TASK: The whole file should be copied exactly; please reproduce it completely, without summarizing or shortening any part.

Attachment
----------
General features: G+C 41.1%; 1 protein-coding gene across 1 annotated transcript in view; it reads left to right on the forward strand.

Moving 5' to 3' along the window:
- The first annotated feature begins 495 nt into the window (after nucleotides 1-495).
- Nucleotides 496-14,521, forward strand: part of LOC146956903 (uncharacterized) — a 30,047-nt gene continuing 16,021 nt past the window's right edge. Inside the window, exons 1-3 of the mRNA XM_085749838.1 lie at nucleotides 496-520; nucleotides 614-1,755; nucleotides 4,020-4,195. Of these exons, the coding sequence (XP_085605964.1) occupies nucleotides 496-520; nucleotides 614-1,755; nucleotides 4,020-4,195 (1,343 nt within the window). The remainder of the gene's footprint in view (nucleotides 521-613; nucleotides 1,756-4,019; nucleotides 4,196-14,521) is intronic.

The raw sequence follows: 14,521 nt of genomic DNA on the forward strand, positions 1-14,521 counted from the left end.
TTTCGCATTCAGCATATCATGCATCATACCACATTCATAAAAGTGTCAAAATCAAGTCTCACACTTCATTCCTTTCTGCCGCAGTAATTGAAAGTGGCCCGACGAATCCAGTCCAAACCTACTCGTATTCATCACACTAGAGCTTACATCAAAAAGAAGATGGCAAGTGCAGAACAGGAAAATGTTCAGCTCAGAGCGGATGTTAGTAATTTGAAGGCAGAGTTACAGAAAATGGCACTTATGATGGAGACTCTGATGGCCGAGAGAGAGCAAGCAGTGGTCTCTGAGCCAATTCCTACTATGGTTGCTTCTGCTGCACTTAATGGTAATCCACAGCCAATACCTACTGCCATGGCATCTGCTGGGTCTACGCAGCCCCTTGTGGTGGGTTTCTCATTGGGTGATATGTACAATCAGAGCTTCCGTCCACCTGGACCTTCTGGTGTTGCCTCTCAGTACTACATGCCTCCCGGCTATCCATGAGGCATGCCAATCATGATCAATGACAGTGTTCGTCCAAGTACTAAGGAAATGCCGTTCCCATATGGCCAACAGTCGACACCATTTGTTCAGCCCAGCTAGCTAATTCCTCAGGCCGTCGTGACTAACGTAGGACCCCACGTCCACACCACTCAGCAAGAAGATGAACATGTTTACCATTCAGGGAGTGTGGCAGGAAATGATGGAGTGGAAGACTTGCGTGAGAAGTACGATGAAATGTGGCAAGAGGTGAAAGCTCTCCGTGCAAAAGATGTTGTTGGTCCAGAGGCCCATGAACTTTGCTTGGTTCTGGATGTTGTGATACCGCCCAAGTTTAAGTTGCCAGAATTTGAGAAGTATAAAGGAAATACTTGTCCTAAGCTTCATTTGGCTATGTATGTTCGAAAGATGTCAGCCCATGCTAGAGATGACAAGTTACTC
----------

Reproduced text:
General features: G+C 41.1%; 1 protein-coding gene across 1 annotated transcript in view; it reads left to right on the forward strand.

Moving 5' to 3' along the window:
- The first annotated feature begins 495 nt into the window (after nucleotides 1-495).
- Nucleotides 496-14,521, forward strand: part of LOC146956903 (uncharacterized) — a 30,047-nt gene continuing 16,021 nt past the window's right edge. Inside the window, exons 1-3 of the mRNA XM_085749838.1 lie at nucleotides 496-520; nucleotides 614-1,755; nucleotides 4,020-4,195. Of these exons, the coding sequence (XP_085605964.1) occupies nucleotides 496-520; nucleotides 614-1,755; nucleotides 4,020-4,195 (1,343 nt within the window). The remainder of the gene's footprint in view (nucleotides 521-613; nucleotides 1,756-4,019; nucleotides 4,196-14,521) is intronic.

The raw sequence follows: 14,521 nt of genomic DNA on the forward strand, positions 1-14,521 counted from the left end.
TTTCGCATTCAGCATATCATGCATCATACCACATTCATAAAAGTGTCAAAATCAAGTCTCACACTTCATTCCTTTCTGCCGCAGTAATTGAAAGTGGCCCGACGAATCCAGTCCAAACCTACTCGTATTCATCACACTAGAGCTTACATCAAAAAGAAGATGGCAAGTGCAGAACAGGAAAATGTTCAGCTCAGAGCGGATGTTAGTAATTTGAAGGCAGAGTTACAGAAAATGGCACTTATGATGGAGACTCTGATGGCCGAGAGAGAGCAAGCAGTGGTCTCTGAGCCAATTCCTACTATGGTTGCTTCTGCTGCACTTAATGGTAATCCACAGCCAATACCTACTGCCATGGCATCTGCTGGGTCTACGCAGCCCCTTGTGGTGGGTTTCTCATTGGGTGATATGTACAATCAGAGCTTCCGTCCACCTGGACCTTCTGGTGTTGCCTCTCAGTACTACATGCCTCCCGGCTATCCATGAGGCATGCCAATCATGATCAATGACAGTGTTCGTCCAAGTACTAAGGAAATGCCGTTCCCATATGGCCAACAGTCGACACCATTTGTTCAGCCCAGCTAGCTAATTCCTCAGGCCGTCGTGACTAACGTAGGACCCCACGTCCACACCACTCAGCAAGAAGATGAACATGTTTACCATTCAGGGAGTGTGGCAGGAAATGATGGAGTGGAAGACTTGCGTGAGAAGTACGATGAAATGTGGCAAGAGGTGAAAGCTCTCCGTGCAAAAGATGTTGTTGGTCCAGAGGCCCATGAACTTTGCTTGGTTCTGGATGTTGTGATACCGCCCAAGTTTAAGTTGCCAGAATTTGAGAAGTATAAAGGAAATACTTGTCCTAAGCTTCATTTGGCTATGTATGTTCGAAAGATGTCAGCCCATGCTAGAGATGACAAGTTACTC